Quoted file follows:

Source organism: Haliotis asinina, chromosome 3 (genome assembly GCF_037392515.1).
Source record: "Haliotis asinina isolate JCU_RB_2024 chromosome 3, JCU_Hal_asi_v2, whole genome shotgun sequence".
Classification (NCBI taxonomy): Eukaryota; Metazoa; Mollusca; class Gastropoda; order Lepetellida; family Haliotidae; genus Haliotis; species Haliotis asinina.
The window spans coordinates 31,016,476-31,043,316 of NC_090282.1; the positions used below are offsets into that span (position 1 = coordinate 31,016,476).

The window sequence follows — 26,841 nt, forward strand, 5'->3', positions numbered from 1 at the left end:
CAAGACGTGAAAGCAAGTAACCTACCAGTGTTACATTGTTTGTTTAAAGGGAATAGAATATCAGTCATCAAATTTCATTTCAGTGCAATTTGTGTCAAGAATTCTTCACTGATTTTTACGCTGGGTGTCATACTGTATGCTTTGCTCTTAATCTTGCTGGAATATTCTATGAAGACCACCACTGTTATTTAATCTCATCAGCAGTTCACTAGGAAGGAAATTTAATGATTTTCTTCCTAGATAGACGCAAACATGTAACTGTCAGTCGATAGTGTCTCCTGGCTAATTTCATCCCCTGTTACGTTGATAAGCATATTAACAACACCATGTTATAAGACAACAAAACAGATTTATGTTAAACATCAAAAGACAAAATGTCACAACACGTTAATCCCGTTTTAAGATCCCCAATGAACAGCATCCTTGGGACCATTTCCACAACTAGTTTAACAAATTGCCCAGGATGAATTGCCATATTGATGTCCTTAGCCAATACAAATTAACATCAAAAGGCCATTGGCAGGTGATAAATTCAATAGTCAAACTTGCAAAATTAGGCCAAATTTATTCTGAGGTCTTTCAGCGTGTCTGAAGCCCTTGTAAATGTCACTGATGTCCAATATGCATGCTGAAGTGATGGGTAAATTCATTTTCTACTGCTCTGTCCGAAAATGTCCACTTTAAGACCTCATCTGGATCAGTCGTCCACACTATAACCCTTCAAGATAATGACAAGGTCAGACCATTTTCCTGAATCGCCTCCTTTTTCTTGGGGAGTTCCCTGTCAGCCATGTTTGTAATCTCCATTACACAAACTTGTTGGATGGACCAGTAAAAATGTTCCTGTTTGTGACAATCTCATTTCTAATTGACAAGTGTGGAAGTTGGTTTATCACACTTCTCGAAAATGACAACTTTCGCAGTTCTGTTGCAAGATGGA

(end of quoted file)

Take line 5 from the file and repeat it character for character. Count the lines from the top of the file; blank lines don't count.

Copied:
The window sequence follows — 26,841 nt, forward strand, 5'->3', positions numbered from 1 at the left end: